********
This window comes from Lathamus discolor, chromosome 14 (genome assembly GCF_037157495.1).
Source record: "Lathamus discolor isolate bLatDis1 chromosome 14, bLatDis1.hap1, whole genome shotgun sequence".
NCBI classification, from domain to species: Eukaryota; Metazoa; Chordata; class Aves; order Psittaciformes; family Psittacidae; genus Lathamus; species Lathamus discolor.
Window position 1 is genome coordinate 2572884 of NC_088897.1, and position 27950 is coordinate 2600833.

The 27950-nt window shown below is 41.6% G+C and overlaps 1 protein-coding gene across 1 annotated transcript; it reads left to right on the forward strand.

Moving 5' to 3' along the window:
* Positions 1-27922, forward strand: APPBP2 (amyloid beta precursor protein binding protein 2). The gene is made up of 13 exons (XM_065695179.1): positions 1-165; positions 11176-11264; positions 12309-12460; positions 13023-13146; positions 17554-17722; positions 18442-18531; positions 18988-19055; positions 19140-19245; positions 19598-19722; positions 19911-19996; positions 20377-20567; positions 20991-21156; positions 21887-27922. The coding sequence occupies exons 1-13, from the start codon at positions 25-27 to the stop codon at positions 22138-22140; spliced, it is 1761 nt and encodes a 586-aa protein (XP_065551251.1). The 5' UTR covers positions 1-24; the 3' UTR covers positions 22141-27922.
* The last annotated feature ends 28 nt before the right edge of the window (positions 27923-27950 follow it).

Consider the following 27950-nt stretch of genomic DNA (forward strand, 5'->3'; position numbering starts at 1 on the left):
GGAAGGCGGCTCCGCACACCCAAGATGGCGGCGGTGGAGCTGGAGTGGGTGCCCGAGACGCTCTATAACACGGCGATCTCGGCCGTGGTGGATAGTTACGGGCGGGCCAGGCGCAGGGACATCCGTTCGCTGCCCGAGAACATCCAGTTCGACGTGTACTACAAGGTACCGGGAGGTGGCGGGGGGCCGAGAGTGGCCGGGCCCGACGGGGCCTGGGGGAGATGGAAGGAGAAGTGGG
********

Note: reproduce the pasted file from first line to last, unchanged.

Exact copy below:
This window comes from Lathamus discolor, chromosome 14 (genome assembly GCF_037157495.1).
Source record: "Lathamus discolor isolate bLatDis1 chromosome 14, bLatDis1.hap1, whole genome shotgun sequence".
NCBI classification, from domain to species: Eukaryota; Metazoa; Chordata; class Aves; order Psittaciformes; family Psittacidae; genus Lathamus; species Lathamus discolor.
Window position 1 is genome coordinate 2572884 of NC_088897.1, and position 27950 is coordinate 2600833.

The 27950-nt window shown below is 41.6% G+C and overlaps 1 protein-coding gene across 1 annotated transcript; it reads left to right on the forward strand.

Moving 5' to 3' along the window:
* Positions 1-27922, forward strand: APPBP2 (amyloid beta precursor protein binding protein 2). The gene is made up of 13 exons (XM_065695179.1): positions 1-165; positions 11176-11264; positions 12309-12460; positions 13023-13146; positions 17554-17722; positions 18442-18531; positions 18988-19055; positions 19140-19245; positions 19598-19722; positions 19911-19996; positions 20377-20567; positions 20991-21156; positions 21887-27922. The coding sequence occupies exons 1-13, from the start codon at positions 25-27 to the stop codon at positions 22138-22140; spliced, it is 1761 nt and encodes a 586-aa protein (XP_065551251.1). The 5' UTR covers positions 1-24; the 3' UTR covers positions 22141-27922.
* The last annotated feature ends 28 nt before the right edge of the window (positions 27923-27950 follow it).

Consider the following 27950-nt stretch of genomic DNA (forward strand, 5'->3'; position numbering starts at 1 on the left):
GGAAGGCGGCTCCGCACACCCAAGATGGCGGCGGTGGAGCTGGAGTGGGTGCCCGAGACGCTCTATAACACGGCGATCTCGGCCGTGGTGGATAGTTACGGGCGGGCCAGGCGCAGGGACATCCGTTCGCTGCCCGAGAACATCCAGTTCGACGTGTACTACAAGGTACCGGGAGGTGGCGGGGGGCCGAGAGTGGCCGGGCCCGACGGGGCCTGGGGGAGATGGAAGGAGAAGTGGG